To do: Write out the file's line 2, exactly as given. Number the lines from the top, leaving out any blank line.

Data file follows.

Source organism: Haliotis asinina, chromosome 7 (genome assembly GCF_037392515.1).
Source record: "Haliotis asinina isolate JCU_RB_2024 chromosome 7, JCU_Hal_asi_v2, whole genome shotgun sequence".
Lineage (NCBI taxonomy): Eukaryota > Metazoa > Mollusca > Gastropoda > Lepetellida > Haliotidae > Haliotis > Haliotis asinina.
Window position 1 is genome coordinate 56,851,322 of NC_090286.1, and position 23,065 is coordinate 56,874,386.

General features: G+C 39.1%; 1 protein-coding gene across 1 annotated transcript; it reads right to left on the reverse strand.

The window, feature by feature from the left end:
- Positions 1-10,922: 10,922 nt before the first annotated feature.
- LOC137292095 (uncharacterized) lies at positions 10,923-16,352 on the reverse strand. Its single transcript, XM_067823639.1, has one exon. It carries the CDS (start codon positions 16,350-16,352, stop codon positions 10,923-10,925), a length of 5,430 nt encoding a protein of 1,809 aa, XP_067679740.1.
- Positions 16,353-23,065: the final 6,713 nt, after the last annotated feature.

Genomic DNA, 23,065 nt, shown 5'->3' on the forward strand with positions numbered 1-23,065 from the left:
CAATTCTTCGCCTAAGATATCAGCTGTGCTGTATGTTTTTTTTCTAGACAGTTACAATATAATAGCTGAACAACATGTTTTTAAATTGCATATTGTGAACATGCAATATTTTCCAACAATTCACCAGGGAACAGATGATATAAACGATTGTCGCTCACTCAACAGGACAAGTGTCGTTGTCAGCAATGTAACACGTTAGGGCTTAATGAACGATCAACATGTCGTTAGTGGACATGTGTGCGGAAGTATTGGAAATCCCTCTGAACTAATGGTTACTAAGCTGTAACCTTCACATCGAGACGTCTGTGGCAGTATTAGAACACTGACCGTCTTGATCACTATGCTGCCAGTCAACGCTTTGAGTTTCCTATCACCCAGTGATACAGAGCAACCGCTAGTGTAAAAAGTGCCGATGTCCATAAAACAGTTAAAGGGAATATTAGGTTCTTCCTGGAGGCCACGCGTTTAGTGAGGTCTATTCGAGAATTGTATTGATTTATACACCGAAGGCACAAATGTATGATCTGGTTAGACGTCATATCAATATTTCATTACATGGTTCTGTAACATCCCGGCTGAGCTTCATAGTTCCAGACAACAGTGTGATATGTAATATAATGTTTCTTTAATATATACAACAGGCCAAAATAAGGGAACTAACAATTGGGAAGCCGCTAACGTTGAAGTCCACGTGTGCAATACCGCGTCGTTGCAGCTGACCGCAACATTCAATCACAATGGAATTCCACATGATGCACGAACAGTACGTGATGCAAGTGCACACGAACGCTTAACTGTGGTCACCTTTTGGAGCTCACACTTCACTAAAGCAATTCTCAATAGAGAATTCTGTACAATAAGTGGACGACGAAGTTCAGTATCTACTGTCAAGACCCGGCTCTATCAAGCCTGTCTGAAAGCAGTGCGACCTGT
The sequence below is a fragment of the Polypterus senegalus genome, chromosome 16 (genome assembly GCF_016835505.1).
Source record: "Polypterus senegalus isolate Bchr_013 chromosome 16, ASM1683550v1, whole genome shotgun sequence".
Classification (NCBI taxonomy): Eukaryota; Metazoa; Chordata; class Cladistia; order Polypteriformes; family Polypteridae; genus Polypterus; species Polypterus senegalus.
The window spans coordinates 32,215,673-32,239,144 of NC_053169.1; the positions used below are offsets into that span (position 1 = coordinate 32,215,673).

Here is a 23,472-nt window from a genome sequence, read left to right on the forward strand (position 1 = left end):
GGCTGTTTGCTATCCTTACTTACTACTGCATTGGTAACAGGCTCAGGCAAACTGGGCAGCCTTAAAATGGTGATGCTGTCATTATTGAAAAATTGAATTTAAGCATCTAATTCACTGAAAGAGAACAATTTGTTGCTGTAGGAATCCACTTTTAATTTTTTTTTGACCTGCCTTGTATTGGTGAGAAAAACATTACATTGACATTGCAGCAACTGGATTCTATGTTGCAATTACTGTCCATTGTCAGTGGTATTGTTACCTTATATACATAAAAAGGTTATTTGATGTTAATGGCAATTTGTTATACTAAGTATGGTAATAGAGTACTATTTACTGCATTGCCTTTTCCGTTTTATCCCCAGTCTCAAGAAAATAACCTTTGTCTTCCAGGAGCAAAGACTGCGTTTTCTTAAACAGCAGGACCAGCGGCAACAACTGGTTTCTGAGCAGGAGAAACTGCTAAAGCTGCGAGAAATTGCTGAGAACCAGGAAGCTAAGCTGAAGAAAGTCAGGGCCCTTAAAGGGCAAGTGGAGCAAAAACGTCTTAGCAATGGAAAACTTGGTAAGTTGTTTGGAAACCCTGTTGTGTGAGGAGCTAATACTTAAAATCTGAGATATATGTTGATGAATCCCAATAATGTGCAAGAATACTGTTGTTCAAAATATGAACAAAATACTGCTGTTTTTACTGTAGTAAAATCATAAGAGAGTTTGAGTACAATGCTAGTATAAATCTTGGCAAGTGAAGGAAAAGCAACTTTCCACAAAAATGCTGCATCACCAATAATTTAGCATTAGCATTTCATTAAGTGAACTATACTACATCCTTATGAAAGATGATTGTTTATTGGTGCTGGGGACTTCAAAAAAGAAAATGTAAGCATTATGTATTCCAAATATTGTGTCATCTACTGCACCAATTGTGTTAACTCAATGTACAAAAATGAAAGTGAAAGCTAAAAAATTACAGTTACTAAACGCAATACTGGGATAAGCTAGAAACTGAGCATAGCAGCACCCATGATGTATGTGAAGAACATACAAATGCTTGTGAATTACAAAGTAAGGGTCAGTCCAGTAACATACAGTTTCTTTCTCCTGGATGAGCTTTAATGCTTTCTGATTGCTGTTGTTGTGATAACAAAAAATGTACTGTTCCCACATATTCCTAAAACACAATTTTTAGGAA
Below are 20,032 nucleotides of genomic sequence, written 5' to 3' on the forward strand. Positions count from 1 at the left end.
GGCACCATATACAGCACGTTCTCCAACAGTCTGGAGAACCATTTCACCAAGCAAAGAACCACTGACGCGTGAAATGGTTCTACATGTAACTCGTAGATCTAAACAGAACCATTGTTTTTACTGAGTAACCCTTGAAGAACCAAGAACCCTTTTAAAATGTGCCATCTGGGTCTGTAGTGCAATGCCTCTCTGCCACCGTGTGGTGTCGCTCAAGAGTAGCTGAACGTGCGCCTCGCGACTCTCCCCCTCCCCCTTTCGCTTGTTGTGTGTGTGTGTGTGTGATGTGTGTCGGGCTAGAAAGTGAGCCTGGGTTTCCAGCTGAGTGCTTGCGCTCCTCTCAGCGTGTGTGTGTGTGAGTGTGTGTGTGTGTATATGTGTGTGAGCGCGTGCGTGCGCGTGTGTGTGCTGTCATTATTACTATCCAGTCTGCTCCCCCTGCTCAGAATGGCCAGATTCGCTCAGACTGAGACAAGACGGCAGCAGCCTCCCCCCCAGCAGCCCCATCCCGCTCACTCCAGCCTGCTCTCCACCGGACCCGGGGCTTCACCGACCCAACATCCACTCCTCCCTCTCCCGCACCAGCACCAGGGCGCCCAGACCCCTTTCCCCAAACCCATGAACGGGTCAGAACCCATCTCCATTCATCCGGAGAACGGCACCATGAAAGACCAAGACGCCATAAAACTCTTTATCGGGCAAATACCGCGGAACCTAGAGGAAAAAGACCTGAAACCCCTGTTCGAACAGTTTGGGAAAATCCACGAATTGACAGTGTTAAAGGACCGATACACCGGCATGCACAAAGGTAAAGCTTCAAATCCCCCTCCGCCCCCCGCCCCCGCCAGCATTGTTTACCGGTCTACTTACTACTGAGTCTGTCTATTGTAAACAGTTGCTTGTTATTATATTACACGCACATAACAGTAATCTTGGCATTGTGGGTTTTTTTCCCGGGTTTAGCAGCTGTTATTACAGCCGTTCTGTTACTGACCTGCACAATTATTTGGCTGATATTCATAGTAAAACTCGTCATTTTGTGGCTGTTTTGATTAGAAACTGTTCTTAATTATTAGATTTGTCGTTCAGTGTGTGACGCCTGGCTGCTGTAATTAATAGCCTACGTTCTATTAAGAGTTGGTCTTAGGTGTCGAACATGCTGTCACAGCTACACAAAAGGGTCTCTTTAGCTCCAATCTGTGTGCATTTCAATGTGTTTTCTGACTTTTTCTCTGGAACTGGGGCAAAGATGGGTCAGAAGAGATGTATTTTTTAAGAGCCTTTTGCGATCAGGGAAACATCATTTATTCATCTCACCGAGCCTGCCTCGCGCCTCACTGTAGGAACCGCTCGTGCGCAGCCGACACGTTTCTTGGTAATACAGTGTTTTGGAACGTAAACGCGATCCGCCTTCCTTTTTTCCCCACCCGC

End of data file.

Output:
Source record: "Haliotis asinina isolate JCU_RB_2024 chromosome 7, JCU_Hal_asi_v2, whole genome shotgun sequence".